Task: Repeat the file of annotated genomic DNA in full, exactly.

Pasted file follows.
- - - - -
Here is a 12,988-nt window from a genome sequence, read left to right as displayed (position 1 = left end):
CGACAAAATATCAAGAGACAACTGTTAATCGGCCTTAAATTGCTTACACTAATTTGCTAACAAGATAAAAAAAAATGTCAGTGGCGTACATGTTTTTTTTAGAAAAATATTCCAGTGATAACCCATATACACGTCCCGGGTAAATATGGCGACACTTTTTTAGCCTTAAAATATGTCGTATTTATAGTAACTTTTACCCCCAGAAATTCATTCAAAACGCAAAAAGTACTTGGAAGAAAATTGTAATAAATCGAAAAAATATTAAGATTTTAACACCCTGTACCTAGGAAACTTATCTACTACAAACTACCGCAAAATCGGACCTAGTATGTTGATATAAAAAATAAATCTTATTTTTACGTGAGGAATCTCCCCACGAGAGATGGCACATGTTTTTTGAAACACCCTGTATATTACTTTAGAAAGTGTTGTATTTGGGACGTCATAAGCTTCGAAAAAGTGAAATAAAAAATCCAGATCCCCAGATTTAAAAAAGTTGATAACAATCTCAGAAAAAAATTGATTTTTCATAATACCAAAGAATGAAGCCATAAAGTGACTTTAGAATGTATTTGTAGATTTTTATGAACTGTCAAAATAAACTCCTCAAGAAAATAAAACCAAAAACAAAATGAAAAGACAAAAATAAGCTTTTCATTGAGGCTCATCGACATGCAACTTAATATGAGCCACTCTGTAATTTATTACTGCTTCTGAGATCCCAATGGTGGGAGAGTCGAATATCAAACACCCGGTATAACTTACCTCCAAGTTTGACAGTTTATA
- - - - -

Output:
Here is a 12,988-nt window from a genome sequence, read left to right as displayed (position 1 = left end):
CGACAAAATATCAAGAGACAACTGTTAATCGGCCTTAAATTGCTTACACTAATTTGCTAACAAGATAAAAAAAAATGTCAGTGGCGTACATGTTTTTTTTAGAAAAATATTCCAGTGATAACCCATATACACGTCCCGGGTAAATATGGCGACACTTTTTTAGCCTTAAAATATGTCGTATTTATAGTAACTTTTACCCCCAGAAATTCATTCAAAACGCAAAAAGTACTTGGAAGAAAATTGTAATAAATCGAAAAAATATTAAGATTTTAACACCCTGTACCTAGGAAACTTATCTACTACAAACTACCGCAAAATCGGACCTAGTATGTTGATATAAAAAATAAATCTTATTTTTACGTGAGGAATCTCCCCACGAGAGATGGCACATGTTTTTTGAAACACCCTGTATATTACTTTAGAAAGTGTTGTATTTGGGACGTCATAAGCTTCGAAAAAGTGAAATAAAAAATCCAGATCCCCAGATTTAAAAAAGTTGATAACAATCTCAGAAAAAAATTGATTTTTCATAATACCAAAGAATGAAGCCATAAAGTGACTTTAGAATGTATTTGTAGATTTTTATGAACTGTCAAAATAAACTCCTCAAGAAAATAAAACCAAAAACAAAATGAAAAGACAAAAATAAGCTTTTCATTGAGGCTCATCGACATGCAACTTAATATGAGCCACTCTGTAATTTATTACTGCTTCTGAGATCCCAATGGTGGGAGAGTCGAATATCAAACACCCGGTATAACTTACCTCCAAGTTTGACAGTTTATA